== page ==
DNA brings MIA home for burial
After 33 years of waiting, a local family will finally lay to rest a brother lost when his helicopter disappeared in the jungles of Vietnam.
by Patricia Snyder of the Daily Courier
U.S. Army door gunner Eugene Francis Christiansen will be buried this month at Eagle Point National Cemetery.
While he is no longer one of the 1,914 Americans still unaccounted for in Southeast Asia, his siblings still grieve over the fate of a 19-year-old who enlisted so his drafted brother could come home. Indications that Eugene died quickly in a crash eased family fears he suffered as a prisoner of war, and his identification offers hope to those still waiting for news of loved ones, say some of his siblings, six of whom now live in the Rogue Valley.
Growing up in Barstow, Calif., Eugene was the sixth of 10 children born to Carl and Violet Christiansen.
David Christiansen was the next oldest, by four years. Eugene was the strongest of the children, said David, who now lives in Gold Hill. "He had a body like Atlas," he said, as he struggled with emotion. "He has a spirit that -- it was beautiful."
David was drafted in 1967 and married after boot camp, 17 days before shipping out to Vietnam. Eugene didn't think it was right for a married man to be serving in a combat zone, so at age 18 he enlisted. He followed the same training as his brother so he could replace him as a door gunner and have David shipped home.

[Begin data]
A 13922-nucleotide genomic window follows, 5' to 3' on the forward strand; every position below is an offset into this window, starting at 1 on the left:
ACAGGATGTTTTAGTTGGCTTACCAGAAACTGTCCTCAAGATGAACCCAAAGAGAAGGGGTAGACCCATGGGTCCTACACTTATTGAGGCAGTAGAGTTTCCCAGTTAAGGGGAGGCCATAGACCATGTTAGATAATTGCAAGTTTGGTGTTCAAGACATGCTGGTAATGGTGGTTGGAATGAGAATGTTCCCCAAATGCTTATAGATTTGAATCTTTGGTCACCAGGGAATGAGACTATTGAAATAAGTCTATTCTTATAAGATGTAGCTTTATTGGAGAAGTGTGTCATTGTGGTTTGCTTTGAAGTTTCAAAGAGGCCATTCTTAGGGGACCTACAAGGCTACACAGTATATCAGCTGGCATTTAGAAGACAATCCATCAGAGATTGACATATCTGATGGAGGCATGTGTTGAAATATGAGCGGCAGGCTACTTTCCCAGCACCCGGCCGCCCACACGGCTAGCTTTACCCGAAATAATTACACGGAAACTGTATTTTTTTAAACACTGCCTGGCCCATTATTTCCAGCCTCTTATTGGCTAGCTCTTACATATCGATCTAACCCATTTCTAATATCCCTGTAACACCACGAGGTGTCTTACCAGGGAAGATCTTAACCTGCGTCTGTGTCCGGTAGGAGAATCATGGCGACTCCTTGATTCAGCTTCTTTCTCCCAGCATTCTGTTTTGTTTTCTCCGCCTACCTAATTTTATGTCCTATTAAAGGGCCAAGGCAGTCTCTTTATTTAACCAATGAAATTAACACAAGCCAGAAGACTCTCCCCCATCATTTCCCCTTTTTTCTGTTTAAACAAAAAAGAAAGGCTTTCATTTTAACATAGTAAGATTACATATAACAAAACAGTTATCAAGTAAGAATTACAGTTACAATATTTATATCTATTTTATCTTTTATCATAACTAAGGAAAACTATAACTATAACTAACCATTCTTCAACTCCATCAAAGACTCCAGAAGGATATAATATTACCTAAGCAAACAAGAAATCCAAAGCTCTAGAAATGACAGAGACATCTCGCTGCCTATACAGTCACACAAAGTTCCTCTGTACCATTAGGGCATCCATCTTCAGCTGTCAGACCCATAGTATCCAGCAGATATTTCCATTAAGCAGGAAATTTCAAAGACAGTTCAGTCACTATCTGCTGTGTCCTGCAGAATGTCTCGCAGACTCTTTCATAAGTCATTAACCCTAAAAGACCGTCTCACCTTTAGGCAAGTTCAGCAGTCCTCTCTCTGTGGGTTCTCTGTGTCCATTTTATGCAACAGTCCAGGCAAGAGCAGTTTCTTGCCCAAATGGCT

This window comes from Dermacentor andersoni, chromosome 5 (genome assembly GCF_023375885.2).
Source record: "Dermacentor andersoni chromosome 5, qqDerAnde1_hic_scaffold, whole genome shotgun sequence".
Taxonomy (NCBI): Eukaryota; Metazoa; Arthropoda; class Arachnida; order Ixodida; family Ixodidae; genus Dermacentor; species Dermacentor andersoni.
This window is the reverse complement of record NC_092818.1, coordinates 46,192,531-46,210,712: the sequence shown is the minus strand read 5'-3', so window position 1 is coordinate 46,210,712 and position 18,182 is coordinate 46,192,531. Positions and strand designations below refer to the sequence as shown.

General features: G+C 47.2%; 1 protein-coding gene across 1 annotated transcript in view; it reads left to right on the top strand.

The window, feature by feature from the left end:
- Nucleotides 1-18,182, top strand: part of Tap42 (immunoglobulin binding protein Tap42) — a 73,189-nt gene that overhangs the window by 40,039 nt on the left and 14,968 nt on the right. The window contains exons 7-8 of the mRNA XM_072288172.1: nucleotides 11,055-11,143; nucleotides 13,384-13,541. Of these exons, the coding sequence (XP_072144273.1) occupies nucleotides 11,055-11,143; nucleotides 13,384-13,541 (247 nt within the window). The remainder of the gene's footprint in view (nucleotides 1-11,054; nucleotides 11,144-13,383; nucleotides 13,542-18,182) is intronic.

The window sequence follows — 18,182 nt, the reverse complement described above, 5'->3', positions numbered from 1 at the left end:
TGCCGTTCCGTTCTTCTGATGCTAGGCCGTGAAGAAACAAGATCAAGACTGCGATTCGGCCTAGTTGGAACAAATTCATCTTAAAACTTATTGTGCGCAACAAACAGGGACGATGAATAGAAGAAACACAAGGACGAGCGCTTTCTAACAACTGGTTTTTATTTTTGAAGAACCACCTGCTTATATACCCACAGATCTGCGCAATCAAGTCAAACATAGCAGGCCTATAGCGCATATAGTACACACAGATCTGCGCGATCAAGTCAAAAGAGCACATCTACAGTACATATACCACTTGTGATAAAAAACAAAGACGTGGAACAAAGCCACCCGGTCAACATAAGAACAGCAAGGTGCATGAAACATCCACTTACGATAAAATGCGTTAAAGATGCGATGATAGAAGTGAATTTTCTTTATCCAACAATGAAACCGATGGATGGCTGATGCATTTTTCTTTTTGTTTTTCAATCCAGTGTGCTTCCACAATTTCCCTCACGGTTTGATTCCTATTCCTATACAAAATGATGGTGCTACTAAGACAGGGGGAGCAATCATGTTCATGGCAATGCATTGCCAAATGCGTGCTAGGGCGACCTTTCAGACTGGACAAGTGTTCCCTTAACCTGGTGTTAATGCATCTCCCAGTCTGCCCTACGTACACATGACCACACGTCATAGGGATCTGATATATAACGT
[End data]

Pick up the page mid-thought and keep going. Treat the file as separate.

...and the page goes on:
"He shouldn't have done that," David protested, as he would have been sent home anyway, not long after Eugene arrived.
Eugene's attitude was different from his peers, noted brother Basil. "Eugene put his life on the line so that David could come home and be with a wife," Basil said. "That's an act of heroism."
Basil attended Santa Barbara College but became bitter about the war and chose a life of love and peace, as a Hare Krishna monk. Helicopter crews in Vietnam flew with danger beneath their rotors. In the summer of 1968, after Eugene had enlisted but before he completed his training, death brushed by David.
"We were shot out of the air and we crashed," he said. A tank crew rescued them, and David suffered a head wound. The soldier who saved him didn't make it. "The guy who saved my life lost his life doing it," David said.
The brothers met up in November 1968, in Da Nang, when their service time briefly overlapped. A couple of weeks into his tour, Eugene was sent to Cam Ram to have a cyst removed from his spine. He spent November, December and part of January recuperating.
He served a few weeks before his Huey helicopter was sent on an emergency supply mission. The helicopter, with seven on board, hit bad weather and the crew radioed it was returning to base in Quang Tri Province. It didn't show, prompting a search. On the seventh day, an aircraft detected a beeper signal but no crash site. The beeping stopped. Eugene was declared missing in action.
The military provided scanty information, recalled David and Andre, the oldest brother.
"They were flying in bad weather," Andre said. "They flew dead into a mountain."
Eugene's parents became active in prisoner-of-war and missing-in-action efforts, lobbying in Washington, D.C., and writing letters. The government declared Eugene dead on Nov. 9, 1978, promoting him posthumously from private first class to sergeant first class.